5. ^ Donk, M.A. (1960). "The generic names proposed for Polyporaceae". Persoonia. 1 (2): 173–302.
  6. ^ a b c Ryvarden, Leif; Melo, Ireneia (2014). Poroid Fungi of Europe. Synopsis Fungorum. Vol. 31. Oslo, Norway: Fungiflora. p. 434. ISBN 978-8290724462.
  7. ^ Kirk, P.M. "Species Fungorum (version 26th August 2016). In: Species 2000 & ITIS Catalogue of Life". Retrieved 17 September 2016.
  8. ^ Quanten, E. (1997). "The polypores (Polyporaceae s.l.) of Papua New Guinea. A preliminary conspectus". Opera Botanica Belgica. 11: 1–352.
  9. ^ Corner, E.J.H. (1989). Ad Polyporaceas V. Beihefte zur Nova Hedwigia. Vol. 96. p. 159.
  10. ^ Ryvarden, Leif (2012). "Studies in Neotropical polypores 32". Synopsis Fungorum. 30: 33–43.
  11. ^ a b Christiansen, M.P. (1960). "Danish resupinate fungi. Part II. Homobasidiomycetes". Dansk botanisk Arkiv. 19 (2): 359.
  12. ^ Ryvarden, Leif (2012). "Type studies in Polyporaceae 27. Species described by P. Ch. Hennings" (PDF). Czech Mycology. 64 (1): 13–31.
  13. ^ Zhao, J.D.; Zhang, X.Q. (1983). "New species of genus Tyromyces from China". Acta Mycologica Sinica (in Chinese). 2: 18–25.
  14. ^ a b Bitew, A.; Ryvarden, L. (2004). "Two new Tyromyces species from Ethiopia". Synopsis Fungorum. 18: 80–82.
  15. ^ a b c Mata, M.; Ryvarden, L. (2010). "Studies in neotropical polypores 27. More new and interesting species from Costa Rica". Synopsis Fungorum. 27: 59–72.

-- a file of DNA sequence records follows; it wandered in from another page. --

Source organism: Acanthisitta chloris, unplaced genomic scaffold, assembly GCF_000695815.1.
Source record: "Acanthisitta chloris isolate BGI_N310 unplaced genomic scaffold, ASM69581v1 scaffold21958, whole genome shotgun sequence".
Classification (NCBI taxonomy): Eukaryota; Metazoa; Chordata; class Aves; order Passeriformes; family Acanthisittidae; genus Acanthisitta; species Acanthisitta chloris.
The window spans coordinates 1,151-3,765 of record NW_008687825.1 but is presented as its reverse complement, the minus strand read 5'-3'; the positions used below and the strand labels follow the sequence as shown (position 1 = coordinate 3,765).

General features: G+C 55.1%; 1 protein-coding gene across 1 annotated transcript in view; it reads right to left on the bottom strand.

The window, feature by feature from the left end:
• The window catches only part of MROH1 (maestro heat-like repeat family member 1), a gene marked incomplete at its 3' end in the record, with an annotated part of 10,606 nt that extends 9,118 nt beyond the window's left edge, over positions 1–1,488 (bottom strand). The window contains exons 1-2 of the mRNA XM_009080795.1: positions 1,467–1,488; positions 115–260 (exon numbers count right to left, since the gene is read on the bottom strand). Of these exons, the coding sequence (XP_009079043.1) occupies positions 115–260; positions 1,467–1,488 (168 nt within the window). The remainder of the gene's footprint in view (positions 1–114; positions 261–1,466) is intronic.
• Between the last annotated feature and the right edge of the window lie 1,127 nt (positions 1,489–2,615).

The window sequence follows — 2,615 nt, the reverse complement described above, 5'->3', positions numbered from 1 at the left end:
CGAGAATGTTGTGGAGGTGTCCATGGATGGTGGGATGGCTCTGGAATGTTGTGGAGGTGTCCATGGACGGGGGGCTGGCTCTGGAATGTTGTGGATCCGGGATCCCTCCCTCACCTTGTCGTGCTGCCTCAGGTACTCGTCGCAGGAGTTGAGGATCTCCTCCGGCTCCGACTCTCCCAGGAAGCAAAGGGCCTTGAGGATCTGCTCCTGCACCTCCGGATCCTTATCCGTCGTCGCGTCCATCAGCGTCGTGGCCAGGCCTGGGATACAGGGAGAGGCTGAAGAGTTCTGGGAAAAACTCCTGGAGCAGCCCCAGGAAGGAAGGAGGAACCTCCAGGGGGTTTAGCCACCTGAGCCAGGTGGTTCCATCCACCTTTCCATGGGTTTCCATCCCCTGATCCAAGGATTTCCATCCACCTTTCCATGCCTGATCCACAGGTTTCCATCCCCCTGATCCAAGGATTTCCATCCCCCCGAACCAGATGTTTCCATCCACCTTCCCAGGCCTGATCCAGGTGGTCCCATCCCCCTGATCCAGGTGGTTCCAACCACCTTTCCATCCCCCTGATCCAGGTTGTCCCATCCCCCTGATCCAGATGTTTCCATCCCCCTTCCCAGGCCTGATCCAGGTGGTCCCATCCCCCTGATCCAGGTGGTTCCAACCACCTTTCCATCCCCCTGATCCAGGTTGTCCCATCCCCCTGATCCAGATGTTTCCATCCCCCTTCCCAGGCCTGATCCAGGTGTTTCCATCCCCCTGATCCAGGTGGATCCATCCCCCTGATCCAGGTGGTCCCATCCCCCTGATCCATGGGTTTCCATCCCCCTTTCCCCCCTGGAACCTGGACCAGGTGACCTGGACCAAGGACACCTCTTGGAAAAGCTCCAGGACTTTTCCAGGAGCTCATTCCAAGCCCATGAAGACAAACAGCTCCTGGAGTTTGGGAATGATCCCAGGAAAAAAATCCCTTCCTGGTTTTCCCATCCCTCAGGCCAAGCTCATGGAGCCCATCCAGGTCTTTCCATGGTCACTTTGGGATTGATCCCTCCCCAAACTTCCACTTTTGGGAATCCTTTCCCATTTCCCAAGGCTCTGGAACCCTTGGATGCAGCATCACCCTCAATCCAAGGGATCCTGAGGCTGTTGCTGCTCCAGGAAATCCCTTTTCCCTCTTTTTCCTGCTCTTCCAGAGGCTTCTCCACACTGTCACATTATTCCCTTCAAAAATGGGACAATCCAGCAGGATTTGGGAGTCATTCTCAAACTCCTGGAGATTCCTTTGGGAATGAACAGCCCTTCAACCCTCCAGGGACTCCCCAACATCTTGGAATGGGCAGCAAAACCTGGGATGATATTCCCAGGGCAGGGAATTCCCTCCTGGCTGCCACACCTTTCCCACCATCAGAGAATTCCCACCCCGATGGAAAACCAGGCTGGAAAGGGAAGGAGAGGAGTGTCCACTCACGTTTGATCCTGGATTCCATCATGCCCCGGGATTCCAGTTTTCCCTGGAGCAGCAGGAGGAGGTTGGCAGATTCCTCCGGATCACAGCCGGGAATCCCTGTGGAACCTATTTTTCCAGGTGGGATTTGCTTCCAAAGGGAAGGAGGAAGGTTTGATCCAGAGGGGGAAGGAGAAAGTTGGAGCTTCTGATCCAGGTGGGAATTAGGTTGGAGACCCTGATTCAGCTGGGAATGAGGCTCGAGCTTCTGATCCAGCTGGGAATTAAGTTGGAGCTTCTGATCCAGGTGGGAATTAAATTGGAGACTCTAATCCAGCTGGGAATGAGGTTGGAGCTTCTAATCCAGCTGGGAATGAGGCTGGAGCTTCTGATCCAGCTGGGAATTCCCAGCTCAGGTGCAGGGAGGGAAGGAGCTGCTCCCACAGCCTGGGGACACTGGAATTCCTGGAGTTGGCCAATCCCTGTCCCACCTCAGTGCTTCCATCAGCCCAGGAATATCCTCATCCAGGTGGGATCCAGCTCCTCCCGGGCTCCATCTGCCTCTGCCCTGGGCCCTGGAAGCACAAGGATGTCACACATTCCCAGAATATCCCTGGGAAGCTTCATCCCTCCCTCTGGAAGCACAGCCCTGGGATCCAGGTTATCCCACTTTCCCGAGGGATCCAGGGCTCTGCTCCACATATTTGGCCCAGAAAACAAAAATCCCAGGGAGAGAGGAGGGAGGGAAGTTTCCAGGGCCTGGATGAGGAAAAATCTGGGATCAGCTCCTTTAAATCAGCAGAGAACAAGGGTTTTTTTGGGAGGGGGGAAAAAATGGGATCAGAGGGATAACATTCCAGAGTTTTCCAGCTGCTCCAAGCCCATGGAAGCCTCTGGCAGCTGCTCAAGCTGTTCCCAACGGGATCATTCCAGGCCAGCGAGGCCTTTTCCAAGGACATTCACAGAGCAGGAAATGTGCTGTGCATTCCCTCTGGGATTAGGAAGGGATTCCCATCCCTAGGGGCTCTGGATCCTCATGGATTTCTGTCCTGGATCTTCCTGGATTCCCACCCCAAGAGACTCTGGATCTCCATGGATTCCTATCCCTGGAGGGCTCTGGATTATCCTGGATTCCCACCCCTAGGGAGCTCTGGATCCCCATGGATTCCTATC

16. ^ Atkinson, G.F. (1908). "Notes on some new species of fungi from the United States". Annales Mycologici. 6: 54–62.
  17. ^ Ipulet, P.; Ryvarden, L. (2005). "The genus Tyromyces in tropical Africa". Synopsis Fungorum. 20: 79–86.
  18. ^ a b Ryvarden, L. (2000). "Studies in neotropical polypores. 5. New and noteworthy species from Puerto Rico and Virgin Islands". Mycotaxon. 74 (1): 119–129.
  19. ^ a b c Ryvarden, L; Guzmán, G. (2001). "Studies in neotropical polypores 12. New and noteworthy polypores from Mexico". Mycotaxon. 78: 245–256.
  20. ^ Bondartseva, M.A. (1969). "Species novae Polyporacearum". Novosti Sistematiki Nizshikh Rastenii. 6: 142–146.
  21. ^ Corner, E.J.H. (1992). "Additional resupinate non-xanthochroic polypores from Brazil and Malesia". Nova Hedwigia. 55: 119–152.
  22. ^ Ryvarden, L. (1987). "New and noteworthy polypores from tropical America". Mycotaxon. 28 (2): 525–541.
  23. ^ Núñez, Maria; Ryvarden, Leif (1999). "New and interesting polypores from Japan" (PDF). Fungal Diversity. 3: 107–121.
  24. ^ Cunningham, G.H. (1965). "Polyporaceae of New Zealand". Bulletin of the New Zealand Department of Industrial Research. 164: 262.
  25. ^ Ryvarden, L.; Hausknecht, A.; Krisai-Greilhuber, I. (2006). "Coltricia grandispora and Tyromyces vitellinus, two new polypores". Österreichische Zeitschrift für Pilzkunde. 15: 143–147.
  26. ^ Zhao, Chang-Lin; Liu, Shi-Liang; Ren, Guang-Juan; Ji, Xiao-Hong; He, Shuanghui (2017). "Three species of wood-decaying fungi in Polyporales new to China". Mycotaxon. 132 (1): 29–42. doi:10.5248/132.29.